HAVE YOU ever felt slightly overwhelmed in a room full of people or been totally drained after a night out? Have you ever had to excuse yourself in search of a restorative niche to regain your composure? Have you ever kept silent during a conversation only to remember what you wanted to say just a little too late? If so, you are most likely an introvert and if not, it is very likely that you may know one. In fact, depending on what study you reference, about a third to a half of our population is introverted. For many introverts though, their natural inclinations are seen as something that must be “fixed”. But is introversion really something to be ashamed of? Although often gone unrecognized, there are plenty of introverts that optimized on their quiet strengths to leave a distinctive mark. And contrary to the common notion of a leader as extrovert, there are introverted leaders who successfully rose to the occasion. It is about time we reconsider the long misunderstood concept of introversion and see introverts for who they truly are and what they can become.
Living in an extrovert’s world
Our society has long favored the confident, charismatic, and outspoken as the alpha prototype. Extroverts are on demand. For instance, when asked what his company searched for in potential recruits, Kong Byong-min (Manager, Management Support HRM Team, Hyundai Oilbank) replied “We are looking for an active and outgoing person who can strongly voice his or her opinion.” The classroom setting has also altered accordingly with numerous team projects and presentations, counting participation as a significant grade maker – or breaker. Kim Ga-yeon (alias), a Yonsei student who identified herself as an introvert, expressed her discomfort at this situation. “In my department, participation matters a lot. But for introverts like me, it is difficult to think and speak right on the spot. I wish professors would be more considerate of such differences.”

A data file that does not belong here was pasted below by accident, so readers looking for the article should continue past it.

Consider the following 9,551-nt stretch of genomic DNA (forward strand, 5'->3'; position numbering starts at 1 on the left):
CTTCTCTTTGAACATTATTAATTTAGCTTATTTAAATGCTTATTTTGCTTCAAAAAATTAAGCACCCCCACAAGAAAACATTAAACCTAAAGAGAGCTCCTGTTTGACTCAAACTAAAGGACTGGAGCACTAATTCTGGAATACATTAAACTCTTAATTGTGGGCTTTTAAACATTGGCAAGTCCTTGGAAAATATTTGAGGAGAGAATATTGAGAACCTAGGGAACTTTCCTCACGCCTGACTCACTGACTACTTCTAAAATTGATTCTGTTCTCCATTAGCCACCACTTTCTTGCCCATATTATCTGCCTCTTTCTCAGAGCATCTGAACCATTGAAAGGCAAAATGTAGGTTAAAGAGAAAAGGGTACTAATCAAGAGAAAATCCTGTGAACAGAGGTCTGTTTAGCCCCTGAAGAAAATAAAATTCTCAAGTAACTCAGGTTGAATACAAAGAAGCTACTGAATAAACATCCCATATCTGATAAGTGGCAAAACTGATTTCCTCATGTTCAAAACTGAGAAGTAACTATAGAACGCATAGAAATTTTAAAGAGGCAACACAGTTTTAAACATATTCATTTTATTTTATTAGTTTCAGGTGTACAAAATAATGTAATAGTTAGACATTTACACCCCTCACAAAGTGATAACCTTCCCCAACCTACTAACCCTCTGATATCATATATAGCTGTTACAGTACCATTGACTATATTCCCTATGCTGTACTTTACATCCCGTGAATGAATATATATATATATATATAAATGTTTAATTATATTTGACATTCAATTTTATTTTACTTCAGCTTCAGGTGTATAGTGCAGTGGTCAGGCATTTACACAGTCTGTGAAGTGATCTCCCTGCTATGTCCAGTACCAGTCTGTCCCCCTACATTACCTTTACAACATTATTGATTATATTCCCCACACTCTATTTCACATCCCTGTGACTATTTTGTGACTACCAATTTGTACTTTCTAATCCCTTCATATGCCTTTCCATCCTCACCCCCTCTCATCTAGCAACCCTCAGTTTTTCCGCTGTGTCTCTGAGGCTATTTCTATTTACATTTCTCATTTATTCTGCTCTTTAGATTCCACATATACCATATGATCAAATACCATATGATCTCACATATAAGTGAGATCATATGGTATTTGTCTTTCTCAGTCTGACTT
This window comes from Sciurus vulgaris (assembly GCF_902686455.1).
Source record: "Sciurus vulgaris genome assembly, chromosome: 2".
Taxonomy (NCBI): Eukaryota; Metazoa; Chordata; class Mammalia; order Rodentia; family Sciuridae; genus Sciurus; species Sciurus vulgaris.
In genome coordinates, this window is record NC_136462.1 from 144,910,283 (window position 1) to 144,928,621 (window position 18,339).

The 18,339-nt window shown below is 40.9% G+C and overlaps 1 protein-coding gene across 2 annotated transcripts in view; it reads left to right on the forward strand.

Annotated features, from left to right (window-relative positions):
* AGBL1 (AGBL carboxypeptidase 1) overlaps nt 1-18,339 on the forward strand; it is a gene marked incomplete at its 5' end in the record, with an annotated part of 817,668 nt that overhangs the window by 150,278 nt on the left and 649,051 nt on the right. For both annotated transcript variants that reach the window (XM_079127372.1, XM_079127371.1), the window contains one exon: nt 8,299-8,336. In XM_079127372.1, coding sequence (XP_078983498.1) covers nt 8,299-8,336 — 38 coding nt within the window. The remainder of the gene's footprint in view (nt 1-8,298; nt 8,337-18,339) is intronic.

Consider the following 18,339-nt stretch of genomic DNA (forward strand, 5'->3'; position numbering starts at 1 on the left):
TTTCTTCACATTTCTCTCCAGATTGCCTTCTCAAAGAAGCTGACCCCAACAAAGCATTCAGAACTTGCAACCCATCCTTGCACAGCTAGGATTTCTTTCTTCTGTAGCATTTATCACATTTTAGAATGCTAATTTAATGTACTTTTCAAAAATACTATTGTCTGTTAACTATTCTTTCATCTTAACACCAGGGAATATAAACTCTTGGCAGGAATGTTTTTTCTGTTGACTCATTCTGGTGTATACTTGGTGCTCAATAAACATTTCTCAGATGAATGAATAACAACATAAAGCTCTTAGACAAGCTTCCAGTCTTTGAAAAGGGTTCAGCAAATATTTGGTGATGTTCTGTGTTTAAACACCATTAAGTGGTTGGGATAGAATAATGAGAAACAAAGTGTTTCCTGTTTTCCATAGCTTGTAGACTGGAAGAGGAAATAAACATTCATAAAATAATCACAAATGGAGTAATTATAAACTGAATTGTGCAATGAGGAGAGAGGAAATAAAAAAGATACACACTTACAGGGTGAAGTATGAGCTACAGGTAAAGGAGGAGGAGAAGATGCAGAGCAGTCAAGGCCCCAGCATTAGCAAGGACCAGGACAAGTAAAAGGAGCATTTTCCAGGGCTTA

This is an extrovert’s world we live in, where the loudest are often taken to be the greatest. Take a look at a thesaurus nearby and you will see this implicit bias towards extroverts. Whereas synonym entries for an extrovert are an “outgoing person, gregarious, exhibitionist, mixer, life of the party, socializer,” an introvert is noted to be analogous to a “shy person, autist, solitary loner, lone wolf, self-observer, egoist, egotist, narcissist.” This demonstrates the prevalent attitude that holds one side of the spectrum as ideal and renounces the other as a social misfit.
Yet have we always been this way, looking up to leaders for their bravado and dramatic personalities? After all, the greatest talker is not necessarily the one with the greatest ideas. According to Susan Cain, the bestselling author of “Quiet: The Power of Introverts in a World That Can’t Stop Talking,” we have made a transition from a “culture of character” to a “culture of personality,” making a shift in perception on what it takes to be a successful, and therefore respectable, person. Starting from the age of industrialization and urbanization, Cain argues, individuals desired to stand out among uniform working and living environments, which translated into a more positive outlook on the extroverted mode of being. The rise of service-based industries has also been a major contributor, leading to the rising importance of “people skills,” which is seen to come more naturally to extroverts.
Just take a look at the self-help section at any bookstore and you will get an idea of the shifting paradigm. Whereas the traditional guides, such as “A Pilgrim’s Progress” and Lincoln’s biography emphasized integrity and humility, the more recent titles such as “How to Win Friends and Influence People” are all about self-promotion in an increasingly competitive society. The key to success – they seem to suggest – is to project an extroverted aura.
Before we embark on a quest to seek the innate power that introverts possess, we must first clarify some misperceptions surrounding introversion. First of all, contrary to popular belief, being introverted does not mean that one is antisocial. As the EBS documentary “Your Personality Part 3: I am an introvert” proclaimed, “Enjoying time for myself does not mean that I do not like people.” On a similar note, introversion is not necessarily linked with shyness, which actually refers to the fear of social judgment – something that may apply to both introverted and extroverted people.